A haunting, evocative album closer that I can’t believe is being sent to radio, “Beautiful Stranger” showcases Toby Keith’s often overlooked talents as a vocalist and as a songwriter.
She was one of those artists that my parents listened to in the car. The CD was always Hits: 1979-1989. My dad loved “My Baby Thinks He’s a Train” and my mom, “Tennessee Flat-Top Box.” They both loved “Seven Year Ache.”
But by the time I was listening to country music independently, with CMT as my primary conduit for new music, Cash had already left country music behind. Given that she was never big on making music videos in the first place, I saw the clip for “The Wheel” a few times, and that was it.
The Telegraph, a United Kingdom publication, has ranked the thirty best Dolly Parton songs. It’s an interesting list that balances classics with lesser-known album cuts.
Stop me if you’ve heard this one before.
George Strait has released a new album that is consistently good, with strong vocal performances that elevate even the middling material.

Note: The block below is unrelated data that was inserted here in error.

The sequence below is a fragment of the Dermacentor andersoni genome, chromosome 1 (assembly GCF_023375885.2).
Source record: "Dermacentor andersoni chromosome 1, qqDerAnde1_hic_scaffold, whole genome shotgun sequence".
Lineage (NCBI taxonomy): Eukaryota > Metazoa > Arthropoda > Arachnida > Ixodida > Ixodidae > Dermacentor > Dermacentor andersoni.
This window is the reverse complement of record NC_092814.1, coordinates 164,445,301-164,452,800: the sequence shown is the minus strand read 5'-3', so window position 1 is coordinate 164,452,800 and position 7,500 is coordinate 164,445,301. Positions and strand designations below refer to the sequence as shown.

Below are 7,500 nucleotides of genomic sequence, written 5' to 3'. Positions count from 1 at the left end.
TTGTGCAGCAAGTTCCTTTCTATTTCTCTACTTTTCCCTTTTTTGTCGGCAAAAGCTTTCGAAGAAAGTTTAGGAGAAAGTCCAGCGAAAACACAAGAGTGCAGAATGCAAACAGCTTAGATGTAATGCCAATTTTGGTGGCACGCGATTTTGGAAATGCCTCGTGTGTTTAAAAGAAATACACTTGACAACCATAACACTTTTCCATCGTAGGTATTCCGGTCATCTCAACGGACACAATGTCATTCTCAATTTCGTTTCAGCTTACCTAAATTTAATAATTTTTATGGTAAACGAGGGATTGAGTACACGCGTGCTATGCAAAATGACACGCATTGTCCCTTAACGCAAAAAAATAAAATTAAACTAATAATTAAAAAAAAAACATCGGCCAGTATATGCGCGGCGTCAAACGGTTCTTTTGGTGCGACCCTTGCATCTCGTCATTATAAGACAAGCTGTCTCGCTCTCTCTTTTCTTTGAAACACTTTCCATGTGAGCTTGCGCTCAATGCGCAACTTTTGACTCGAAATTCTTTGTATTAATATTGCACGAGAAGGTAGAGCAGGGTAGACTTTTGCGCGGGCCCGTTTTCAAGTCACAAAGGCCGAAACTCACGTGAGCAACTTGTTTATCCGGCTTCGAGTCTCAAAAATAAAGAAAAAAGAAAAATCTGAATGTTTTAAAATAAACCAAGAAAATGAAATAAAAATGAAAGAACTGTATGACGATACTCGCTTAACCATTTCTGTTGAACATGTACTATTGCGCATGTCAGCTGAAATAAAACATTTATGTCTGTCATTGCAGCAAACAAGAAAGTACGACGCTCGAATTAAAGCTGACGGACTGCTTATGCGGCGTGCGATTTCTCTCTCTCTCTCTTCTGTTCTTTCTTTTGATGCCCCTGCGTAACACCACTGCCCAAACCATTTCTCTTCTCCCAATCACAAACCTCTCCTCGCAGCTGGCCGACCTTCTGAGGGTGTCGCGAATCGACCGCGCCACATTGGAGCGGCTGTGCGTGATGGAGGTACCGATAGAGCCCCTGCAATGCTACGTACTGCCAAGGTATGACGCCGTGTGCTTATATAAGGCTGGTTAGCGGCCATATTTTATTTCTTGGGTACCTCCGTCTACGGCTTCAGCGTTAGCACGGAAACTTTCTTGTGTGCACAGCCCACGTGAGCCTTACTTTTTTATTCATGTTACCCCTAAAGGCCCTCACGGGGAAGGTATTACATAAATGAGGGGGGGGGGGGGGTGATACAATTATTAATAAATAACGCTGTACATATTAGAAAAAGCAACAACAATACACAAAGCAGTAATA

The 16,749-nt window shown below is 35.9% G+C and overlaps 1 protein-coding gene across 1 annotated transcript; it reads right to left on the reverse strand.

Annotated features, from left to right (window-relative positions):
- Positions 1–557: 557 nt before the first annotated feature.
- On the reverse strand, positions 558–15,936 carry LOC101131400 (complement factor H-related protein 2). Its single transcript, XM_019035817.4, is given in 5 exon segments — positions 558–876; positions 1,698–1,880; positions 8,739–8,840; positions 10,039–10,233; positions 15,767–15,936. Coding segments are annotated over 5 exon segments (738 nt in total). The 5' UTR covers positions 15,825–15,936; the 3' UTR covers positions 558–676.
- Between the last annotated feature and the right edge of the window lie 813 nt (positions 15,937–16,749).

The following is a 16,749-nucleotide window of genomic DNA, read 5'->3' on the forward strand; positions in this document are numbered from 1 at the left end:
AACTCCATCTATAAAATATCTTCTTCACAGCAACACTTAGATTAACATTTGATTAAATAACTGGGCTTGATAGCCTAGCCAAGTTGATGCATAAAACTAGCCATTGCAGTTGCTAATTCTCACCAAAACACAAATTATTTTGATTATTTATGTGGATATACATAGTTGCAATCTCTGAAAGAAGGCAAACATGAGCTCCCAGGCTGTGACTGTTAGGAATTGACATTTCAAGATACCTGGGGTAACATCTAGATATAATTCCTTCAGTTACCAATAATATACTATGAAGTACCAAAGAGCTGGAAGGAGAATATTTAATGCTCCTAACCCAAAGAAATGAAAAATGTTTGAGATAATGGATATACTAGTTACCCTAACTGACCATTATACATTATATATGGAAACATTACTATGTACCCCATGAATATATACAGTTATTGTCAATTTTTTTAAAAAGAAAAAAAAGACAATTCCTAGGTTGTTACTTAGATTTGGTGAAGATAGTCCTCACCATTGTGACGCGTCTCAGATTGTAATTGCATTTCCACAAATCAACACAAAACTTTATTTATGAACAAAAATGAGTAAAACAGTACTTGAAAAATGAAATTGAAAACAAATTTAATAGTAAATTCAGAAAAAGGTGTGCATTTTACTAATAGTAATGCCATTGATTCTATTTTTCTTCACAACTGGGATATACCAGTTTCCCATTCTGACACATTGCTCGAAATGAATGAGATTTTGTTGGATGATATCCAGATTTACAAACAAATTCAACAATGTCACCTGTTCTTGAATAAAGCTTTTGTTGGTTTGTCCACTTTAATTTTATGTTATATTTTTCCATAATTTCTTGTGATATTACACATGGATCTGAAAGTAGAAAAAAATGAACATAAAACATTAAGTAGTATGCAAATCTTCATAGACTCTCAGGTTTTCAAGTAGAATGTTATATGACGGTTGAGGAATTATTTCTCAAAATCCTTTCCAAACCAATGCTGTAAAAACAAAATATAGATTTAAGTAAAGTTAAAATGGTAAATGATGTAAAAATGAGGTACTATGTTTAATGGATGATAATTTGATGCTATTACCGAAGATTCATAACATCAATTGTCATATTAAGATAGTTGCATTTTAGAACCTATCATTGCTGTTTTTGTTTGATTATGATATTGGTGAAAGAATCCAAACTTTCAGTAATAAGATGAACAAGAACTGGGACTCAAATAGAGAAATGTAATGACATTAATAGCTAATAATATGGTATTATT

It isn’t easy to follow up a universally praised debut album, especially when you don’t have the novelty of the new in your corner. Sometimes what sounds so fresh is just by the virtue of being the first time your voice has been heard. The second time around, you can only rely on the strength of your material. Being different is no longer enough.
Django and Jimmie derives its title from the names of two of the biggest influences of Willie Nelson and Merle Haggard – Django Reinhardt and Jimmie Rodgers.
I can’t figure out why Toby Keith can’t get any mileage off of the singles from his new album. It’s not even out yet, and this is the third release.
After the comparatively euphoric “Let it Go,” George Strait’s new single captures the same “take it as it comes” attitude toward life, but this time with somber resignation as the dominant feeling.
The review contrasting “Live Forever” with “If I Die Young” writes itself. Vulnerable sincerity versus bombastic arrogance. Mortality versus immortality. Acoustic country versus amped up rock. By every measurable standard, “Live Forever” is the polar opposite of “If I Die Young.”
“Smoke Break” is a remarkably good attempt at a working class anthem. It’s so stylistically different from the “rah rah, let’s party this weekend” approach that has made drinking synonymous with adolescent behavior in modern country music.